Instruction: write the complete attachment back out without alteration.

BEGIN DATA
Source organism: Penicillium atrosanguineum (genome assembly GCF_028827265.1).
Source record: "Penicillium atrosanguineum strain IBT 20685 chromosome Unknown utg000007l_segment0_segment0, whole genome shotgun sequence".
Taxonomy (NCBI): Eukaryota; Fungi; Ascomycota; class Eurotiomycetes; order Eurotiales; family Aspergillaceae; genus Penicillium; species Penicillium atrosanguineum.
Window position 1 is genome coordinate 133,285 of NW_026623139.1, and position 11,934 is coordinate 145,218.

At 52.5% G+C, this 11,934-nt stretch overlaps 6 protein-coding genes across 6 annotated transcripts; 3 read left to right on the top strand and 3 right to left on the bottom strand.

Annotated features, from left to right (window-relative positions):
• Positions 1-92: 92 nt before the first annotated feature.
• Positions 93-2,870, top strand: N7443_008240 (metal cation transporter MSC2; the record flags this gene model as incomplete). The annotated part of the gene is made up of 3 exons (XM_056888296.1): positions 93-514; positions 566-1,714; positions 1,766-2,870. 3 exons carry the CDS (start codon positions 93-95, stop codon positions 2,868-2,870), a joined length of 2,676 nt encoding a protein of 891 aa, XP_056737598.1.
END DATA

Source organism: Penicillium atrosanguineum (genome assembly GCF_028827265.1).
Source record: "Penicillium atrosanguineum strain IBT 20685 chromosome Unknown utg000007l_segment0_segment0, whole genome shotgun sequence".
Taxonomy (NCBI): Eukaryota; Fungi; Ascomycota; class Eurotiomycetes; order Eurotiales; family Aspergillaceae; genus Penicillium; species Penicillium atrosanguineum.
Window position 1 is genome coordinate 133,285 of NW_026623139.1, and position 11,934 is coordinate 145,218.

At 52.5% G+C, this 11,934-nt stretch overlaps 6 protein-coding genes across 6 annotated transcripts; 3 read left to right on the top strand and 3 right to left on the bottom strand.

Annotated features, from left to right (window-relative positions):
• Positions 1-92: 92 nt before the first annotated feature.
• Positions 93-2,870, top strand: N7443_008240 (metal cation transporter MSC2; the record flags this gene model as incomplete). The annotated part of the gene is made up of 3 exons (XM_056888296.1): positions 93-514; positions 566-1,714; positions 1,766-2,870. 3 exons carry the CDS (start codon positions 93-95, stop codon positions 2,868-2,870), a joined length of 2,676 nt encoding a protein of 891 aa, XP_056737598.1.